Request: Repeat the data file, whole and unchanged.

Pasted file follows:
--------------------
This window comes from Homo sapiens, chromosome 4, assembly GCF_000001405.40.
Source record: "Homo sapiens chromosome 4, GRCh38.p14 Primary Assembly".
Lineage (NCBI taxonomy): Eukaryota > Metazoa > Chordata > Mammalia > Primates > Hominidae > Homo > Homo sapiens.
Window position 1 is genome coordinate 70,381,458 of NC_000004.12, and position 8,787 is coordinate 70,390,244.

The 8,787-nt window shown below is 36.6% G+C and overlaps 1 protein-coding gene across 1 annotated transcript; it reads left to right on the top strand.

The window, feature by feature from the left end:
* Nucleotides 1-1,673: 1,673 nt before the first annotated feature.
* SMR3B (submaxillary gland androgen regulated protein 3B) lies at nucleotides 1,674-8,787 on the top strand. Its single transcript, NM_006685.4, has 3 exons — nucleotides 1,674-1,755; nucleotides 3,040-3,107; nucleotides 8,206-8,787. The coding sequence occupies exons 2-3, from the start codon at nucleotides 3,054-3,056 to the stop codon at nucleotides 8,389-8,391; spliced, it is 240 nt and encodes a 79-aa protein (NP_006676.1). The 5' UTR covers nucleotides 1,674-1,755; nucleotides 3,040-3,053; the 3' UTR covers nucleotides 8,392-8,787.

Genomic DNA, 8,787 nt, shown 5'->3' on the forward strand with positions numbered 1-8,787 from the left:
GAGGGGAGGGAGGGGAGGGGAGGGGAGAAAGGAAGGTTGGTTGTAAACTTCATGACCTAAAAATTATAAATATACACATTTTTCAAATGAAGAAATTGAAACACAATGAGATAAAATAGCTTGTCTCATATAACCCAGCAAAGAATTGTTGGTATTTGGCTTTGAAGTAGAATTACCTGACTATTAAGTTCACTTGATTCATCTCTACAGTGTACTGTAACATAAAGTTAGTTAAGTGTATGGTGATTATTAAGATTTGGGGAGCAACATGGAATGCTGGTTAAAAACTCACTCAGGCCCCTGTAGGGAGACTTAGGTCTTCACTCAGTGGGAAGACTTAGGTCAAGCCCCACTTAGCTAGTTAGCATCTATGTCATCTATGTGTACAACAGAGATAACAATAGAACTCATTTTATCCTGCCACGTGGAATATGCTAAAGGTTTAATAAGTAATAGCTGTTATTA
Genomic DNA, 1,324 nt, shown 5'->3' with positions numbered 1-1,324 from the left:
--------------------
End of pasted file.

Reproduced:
This window comes from Homo sapiens, chromosome 4, assembly GCF_000001405.40.
Source record: "Homo sapiens chromosome 4, GRCh38.p14 Primary Assembly".
Lineage (NCBI taxonomy): Eukaryota > Metazoa > Chordata > Mammalia > Primates > Hominidae > Homo > Homo sapiens.
Window position 1 is genome coordinate 70,381,458 of NC_000004.12, and position 8,787 is coordinate 70,390,244.

The 8,787-nt window shown below is 36.6% G+C and overlaps 1 protein-coding gene across 1 annotated transcript; it reads left to right on the top strand.

The window, feature by feature from the left end:
* Nucleotides 1-1,673: 1,673 nt before the first annotated feature.
* SMR3B (submaxillary gland androgen regulated protein 3B) lies at nucleotides 1,674-8,787 on the top strand. Its single transcript, NM_006685.4, has 3 exons — nucleotides 1,674-1,755; nucleotides 3,040-3,107; nucleotides 8,206-8,787. The coding sequence occupies exons 2-3, from the start codon at nucleotides 3,054-3,056 to the stop codon at nucleotides 8,389-8,391; spliced, it is 240 nt and encodes a 79-aa protein (NP_006676.1). The 5' UTR covers nucleotides 1,674-1,755; nucleotides 3,040-3,053; the 3' UTR covers nucleotides 8,392-8,787.

Genomic DNA, 8,787 nt, shown 5'->3' on the forward strand with positions numbered 1-8,787 from the left:
GAGGGGAGGGAGGGGAGGGGAGGGGAGAAAGGAAGGTTGGTTGTAAACTTCATGACCTAAAAATTATAAATATACACATTTTTCAAATGAAGAAATTGAAACACAATGAGATAAAATAGCTTGTCTCATATAACCCAGCAAAGAATTGTTGGTATTTGGCTTTGAAGTAGAATTACCTGACTATTAAGTTCACTTGATTCATCTCTACAGTGTACTGTAACATAAAGTTAGTTAAGTGTATGGTGATTATTAAGATTTGGGGAGCAACATGGAATGCTGGTTAAAAACTCACTCAGGCCCCTGTAGGGAGACTTAGGTCTTCACTCAGTGGGAAGACTTAGGTCAAGCCCCACTTAGCTAGTTAGCATCTATGTCATCTATGTGTACAACAGAGATAACAATAGAACTCATTTTATCCTGCCACGTGGAATATGCTAAAGGTTTAATAAGTAATAGCTGTTATTA
Genomic DNA, 1,324 nt, shown 5'->3' with positions numbered 1-1,324 from the left: